The next question was from another teacher, taking Ericksen to task for the government spending chart. “As a math teacher I can tell you, this is a classic example of how you lie with statistics.” At this Ericksen’s smile faltered for a bit and they quickly moved on to the next question. Surprise, surprise, it was another teacher talking about how the “grade our schools” bill is flawed and not a good way to improve our educational system. Ericksen took the lead on the response this time, talking about unfunded mandates and the actual language of the McCleary decision. Buys agreed that mandates from Olympia are a bad idea.
Over the course of the next ninety minutes, almost all the questions had to do with education in some form or another. Mary Ann Armstrong, a former colleague of mine at the WWU Foundation, asked about plummeting state support for higher education. “We used to fund our university, but now the state only provides 30% of our funding.” Buys agreed it should be more of a 50/50 split, while Ericksen looked vaguely nauseous at the idea.
There were only a couple of questions that were not on education. One was from young Republican and homeschooled student, Krista Kirk, who just wanted to take the opportunity to thank the legislators for their service and ask if we are paying too much money for transportation projects. Conveniently, one of the charts the legislators had set up behind them was on just that subject! Bill Knutzen showed up to ask why Whatcom County was only getting pennies back on every dollar they contribute from the gas tax, and a rather passionate pair of senior citizens asked about a bill that would provide visitation rights for grandparents.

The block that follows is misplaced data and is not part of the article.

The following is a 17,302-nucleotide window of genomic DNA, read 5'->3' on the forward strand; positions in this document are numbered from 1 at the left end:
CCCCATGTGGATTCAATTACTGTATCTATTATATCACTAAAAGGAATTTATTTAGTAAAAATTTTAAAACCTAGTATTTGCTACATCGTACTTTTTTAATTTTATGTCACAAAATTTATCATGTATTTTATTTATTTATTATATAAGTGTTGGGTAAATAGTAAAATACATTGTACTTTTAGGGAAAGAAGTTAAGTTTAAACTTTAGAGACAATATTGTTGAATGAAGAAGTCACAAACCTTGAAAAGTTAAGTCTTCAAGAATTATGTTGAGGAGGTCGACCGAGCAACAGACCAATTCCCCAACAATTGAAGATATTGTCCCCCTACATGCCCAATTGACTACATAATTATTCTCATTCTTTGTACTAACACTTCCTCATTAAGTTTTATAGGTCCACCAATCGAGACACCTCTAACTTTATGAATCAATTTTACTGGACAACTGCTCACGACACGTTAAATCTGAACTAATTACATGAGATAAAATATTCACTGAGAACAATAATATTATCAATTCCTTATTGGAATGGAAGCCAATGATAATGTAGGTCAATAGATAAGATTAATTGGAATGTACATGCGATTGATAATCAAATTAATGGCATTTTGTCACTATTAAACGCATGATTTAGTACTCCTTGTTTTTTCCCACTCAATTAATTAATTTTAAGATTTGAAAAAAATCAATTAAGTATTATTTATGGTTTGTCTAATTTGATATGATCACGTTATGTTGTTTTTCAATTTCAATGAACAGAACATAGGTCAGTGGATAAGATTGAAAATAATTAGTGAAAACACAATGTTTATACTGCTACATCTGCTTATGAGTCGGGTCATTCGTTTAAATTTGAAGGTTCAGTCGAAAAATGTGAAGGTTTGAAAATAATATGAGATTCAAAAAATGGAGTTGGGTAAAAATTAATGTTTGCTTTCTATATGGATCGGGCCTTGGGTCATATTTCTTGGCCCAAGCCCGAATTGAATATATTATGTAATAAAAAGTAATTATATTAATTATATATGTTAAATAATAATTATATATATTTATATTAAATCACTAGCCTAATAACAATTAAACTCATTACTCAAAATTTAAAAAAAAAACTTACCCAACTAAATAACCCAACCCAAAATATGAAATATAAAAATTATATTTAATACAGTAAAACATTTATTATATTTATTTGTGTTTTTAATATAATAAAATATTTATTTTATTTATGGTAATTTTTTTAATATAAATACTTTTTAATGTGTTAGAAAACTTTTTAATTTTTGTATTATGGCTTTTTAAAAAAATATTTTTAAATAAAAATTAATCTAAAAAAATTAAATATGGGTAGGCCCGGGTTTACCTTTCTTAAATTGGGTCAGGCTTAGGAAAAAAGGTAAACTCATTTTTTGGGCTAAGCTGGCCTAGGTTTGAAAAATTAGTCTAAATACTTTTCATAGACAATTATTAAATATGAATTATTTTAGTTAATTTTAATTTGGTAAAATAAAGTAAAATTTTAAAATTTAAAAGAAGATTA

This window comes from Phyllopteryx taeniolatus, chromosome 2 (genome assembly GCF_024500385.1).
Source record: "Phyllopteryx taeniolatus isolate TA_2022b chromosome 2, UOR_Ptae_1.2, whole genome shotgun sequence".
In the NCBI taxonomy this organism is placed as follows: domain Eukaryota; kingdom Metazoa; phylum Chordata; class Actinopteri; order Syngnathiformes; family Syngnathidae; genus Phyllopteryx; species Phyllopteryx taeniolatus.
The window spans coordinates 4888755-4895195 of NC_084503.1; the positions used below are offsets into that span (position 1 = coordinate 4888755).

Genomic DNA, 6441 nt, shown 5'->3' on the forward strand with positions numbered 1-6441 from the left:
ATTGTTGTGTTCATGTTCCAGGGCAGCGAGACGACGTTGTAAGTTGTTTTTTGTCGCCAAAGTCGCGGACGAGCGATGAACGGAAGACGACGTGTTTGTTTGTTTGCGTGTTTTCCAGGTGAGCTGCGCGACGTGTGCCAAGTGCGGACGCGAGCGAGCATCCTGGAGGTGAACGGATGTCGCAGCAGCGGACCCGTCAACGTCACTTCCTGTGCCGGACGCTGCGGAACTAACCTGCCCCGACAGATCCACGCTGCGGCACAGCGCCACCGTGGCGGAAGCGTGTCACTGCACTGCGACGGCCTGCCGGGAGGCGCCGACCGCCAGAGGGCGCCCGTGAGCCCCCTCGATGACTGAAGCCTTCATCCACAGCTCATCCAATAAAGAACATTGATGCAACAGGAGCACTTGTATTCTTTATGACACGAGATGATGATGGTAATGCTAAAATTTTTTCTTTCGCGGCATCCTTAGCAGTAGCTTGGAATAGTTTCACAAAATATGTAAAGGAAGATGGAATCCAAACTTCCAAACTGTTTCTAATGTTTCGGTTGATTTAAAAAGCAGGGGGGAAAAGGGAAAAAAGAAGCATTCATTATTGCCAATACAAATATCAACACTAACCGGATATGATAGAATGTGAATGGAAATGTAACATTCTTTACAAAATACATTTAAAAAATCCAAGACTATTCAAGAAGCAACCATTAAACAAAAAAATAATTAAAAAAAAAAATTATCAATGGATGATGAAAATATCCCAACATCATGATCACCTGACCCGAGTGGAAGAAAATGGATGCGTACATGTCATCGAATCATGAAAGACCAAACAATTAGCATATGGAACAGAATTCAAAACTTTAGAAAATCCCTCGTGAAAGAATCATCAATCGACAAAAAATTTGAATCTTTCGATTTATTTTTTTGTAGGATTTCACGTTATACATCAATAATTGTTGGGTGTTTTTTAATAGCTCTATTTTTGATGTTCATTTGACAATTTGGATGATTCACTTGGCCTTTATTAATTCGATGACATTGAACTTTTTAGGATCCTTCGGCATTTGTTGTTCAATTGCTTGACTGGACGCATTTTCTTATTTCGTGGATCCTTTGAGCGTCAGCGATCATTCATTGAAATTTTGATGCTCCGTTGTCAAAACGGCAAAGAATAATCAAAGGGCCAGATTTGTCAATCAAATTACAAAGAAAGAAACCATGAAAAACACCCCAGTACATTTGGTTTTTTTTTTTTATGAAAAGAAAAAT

I did get a chance to ask a question as well. I didn’t want it to be an attack, but I wanted them to address an issue no one had mentioned so far. I asked, “I read recently that the bill requiring universal background checks died in the House last week. My question for you is, ‘Why is it easier to purchase a gun that can fire 600 rounds per minute than it is to get a marriage license? And what are you going to do about it?'” Applause broke out (with a few boos) and someone in the back shouted, “Because of the Second Amendment!” For a good ten seconds, Buys and Ericksen just stared at me before Ericksen responded. “Well that bill was . . . it was Frank Chopp who is the Speaker of the House, and he is from central Seattle and he killed the bill.” With that, they moved on to the next question without ever touching on my issue. I’ll just have to write them a letter. That will do the trick.
After the last couple of questions (education again), Ericksen brought the meeting to a close. As we walked out of the high school, Shane Roth leaned over to me, “I bet they were wishing they held this event in Lynden.” But I don’t know if that would have shielded our legislators from our upset educators. Right now, Lynden is struggling to fund many of their basic services, including their school district. The continued failure of government to support our education system is creating an unbearable strain on our teachers and it is no wonder they are frustrated with our unresponsive legislators from the 42nd. I hope this experience will motivate Buys and Ericksen to be more open to funding possibilities for our schools.